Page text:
- One of the best 'features' of Web 2.0 is that it allows you to instantly react to what others are saying.
- One of the worst 'features' of Web 2.0 is that it allows you to instantly react to what others are saying.
The trick seems to be knowing when to react, and when to ignore. I'll give you two good examples that I've seen recently where a company (AT&T) and a law firm (Holland & Knight) played a great hand at handling rumors.
Over the weekend, there were rumors spread by the 2.0 crowd (you know, blogs, tweets, facebook, friendfeeds and the other bazillion 2.0 tools out there) that AT&T would charge an extra $55.00 per month if you tethered your brand new iPhone 3GS. AT&T, to its credit, took this rumor by the horns - 2.0 Style - and used its Facebook page to quell the rumors and let everyone know that it would not cost an extra $55.00 to tether the phone to your laptop. That is once AT&T actually fixes the problem with its tethering capability with the new 3GS (which no one seems to know when that is.)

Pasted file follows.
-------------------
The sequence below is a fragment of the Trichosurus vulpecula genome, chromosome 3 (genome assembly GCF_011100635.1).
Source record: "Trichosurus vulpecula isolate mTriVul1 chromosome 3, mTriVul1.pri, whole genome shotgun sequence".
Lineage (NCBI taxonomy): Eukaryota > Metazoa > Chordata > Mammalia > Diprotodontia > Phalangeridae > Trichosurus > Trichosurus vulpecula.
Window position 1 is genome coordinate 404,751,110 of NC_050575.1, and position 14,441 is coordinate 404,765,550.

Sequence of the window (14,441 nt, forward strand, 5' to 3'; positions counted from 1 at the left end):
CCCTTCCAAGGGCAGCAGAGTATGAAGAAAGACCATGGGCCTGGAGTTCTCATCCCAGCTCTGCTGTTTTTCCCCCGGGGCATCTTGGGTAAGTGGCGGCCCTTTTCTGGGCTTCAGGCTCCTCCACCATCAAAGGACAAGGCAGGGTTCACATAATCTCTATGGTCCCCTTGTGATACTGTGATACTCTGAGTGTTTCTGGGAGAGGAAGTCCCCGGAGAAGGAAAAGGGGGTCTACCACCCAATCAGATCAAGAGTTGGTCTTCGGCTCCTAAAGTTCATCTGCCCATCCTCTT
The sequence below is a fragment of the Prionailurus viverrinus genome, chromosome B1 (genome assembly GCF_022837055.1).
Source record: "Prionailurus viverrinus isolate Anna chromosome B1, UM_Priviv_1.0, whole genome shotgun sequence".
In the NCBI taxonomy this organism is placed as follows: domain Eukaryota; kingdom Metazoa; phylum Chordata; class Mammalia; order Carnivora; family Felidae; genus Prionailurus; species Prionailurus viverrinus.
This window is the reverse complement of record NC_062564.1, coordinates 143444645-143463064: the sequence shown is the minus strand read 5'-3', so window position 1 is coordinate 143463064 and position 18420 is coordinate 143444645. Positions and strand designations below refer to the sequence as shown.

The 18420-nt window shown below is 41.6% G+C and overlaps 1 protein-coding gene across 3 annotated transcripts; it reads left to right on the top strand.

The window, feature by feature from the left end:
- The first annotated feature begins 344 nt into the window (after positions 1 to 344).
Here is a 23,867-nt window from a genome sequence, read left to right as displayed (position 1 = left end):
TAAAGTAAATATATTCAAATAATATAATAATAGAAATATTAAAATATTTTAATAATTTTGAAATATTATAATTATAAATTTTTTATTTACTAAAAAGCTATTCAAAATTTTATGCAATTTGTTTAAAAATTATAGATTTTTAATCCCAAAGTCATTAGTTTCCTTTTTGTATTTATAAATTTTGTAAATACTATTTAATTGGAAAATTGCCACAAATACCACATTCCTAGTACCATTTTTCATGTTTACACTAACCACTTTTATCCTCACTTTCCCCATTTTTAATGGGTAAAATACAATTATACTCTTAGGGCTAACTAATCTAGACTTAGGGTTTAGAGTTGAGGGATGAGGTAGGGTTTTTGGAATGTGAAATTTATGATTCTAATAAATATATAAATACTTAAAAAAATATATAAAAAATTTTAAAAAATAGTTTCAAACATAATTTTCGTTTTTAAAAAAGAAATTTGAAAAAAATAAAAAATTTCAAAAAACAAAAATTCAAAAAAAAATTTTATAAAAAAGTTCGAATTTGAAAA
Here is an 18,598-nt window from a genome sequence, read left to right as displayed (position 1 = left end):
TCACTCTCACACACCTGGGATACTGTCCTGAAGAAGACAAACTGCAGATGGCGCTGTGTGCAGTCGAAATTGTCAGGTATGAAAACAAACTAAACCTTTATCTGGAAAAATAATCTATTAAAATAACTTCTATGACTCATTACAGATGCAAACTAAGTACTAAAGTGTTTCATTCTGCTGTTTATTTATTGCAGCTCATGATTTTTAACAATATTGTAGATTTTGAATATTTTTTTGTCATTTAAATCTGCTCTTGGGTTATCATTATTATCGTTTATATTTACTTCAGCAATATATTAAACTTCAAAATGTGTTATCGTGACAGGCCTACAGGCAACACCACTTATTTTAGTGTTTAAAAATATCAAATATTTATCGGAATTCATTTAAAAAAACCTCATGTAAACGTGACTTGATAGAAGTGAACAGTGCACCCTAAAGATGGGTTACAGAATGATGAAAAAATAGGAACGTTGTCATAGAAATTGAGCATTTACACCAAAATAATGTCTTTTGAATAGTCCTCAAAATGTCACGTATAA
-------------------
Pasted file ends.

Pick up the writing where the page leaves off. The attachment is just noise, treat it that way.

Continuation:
Holland & Knight
I almost hate to mention this one because I don't like giving any popularity to whoever is behind this effort to bad mouth (bad tweet?) a firm on a continual rotating basis. But, here I go anyway. Holland & Knight has itself a Twittergeist that originally grabbed the name @hklaw (which is Holland & Knight's URL name) and now goes by @hklawtwits - and has over 2,600 followers. This person apparently knows a couple of lines of web script and has created what seems to be a rotating montage of old news stories that link to "bad press" articles, and also gives some... shall we say "expanded" commentary (also know as "half-truths") about the story within the tweet itself.
I usually don't care if someone has a bone to pick with a firm (in fact, I usually encourage such behavior), but this one seems a little hell-bent, and there is one particular tweet that hits the rotation about a H&K Secretary that was murdered that seems to show this person doesn't really have a good social filter to know when to draw the line on what's fair game and what is just a tragedy that doesn't need to be used as leverage against a firm that he or she so despises.
So, what does Holland & Knight do to quell these rumors?? - Apparently, absolutely nothing. And, unlike some of my peers out there, I think this is the right approach. Just because you can react, doesn't mean you need to react. I think that the PR people over at H&K are probably monitoring this person and the tweets, but don't really have a need to react publicly to the rumors that are being spread. Sometimes it is better to know when to stay silent and resist those knee-jerk reactions than it is to follow your gut and go after every rumor that is placed in the 2.0 world.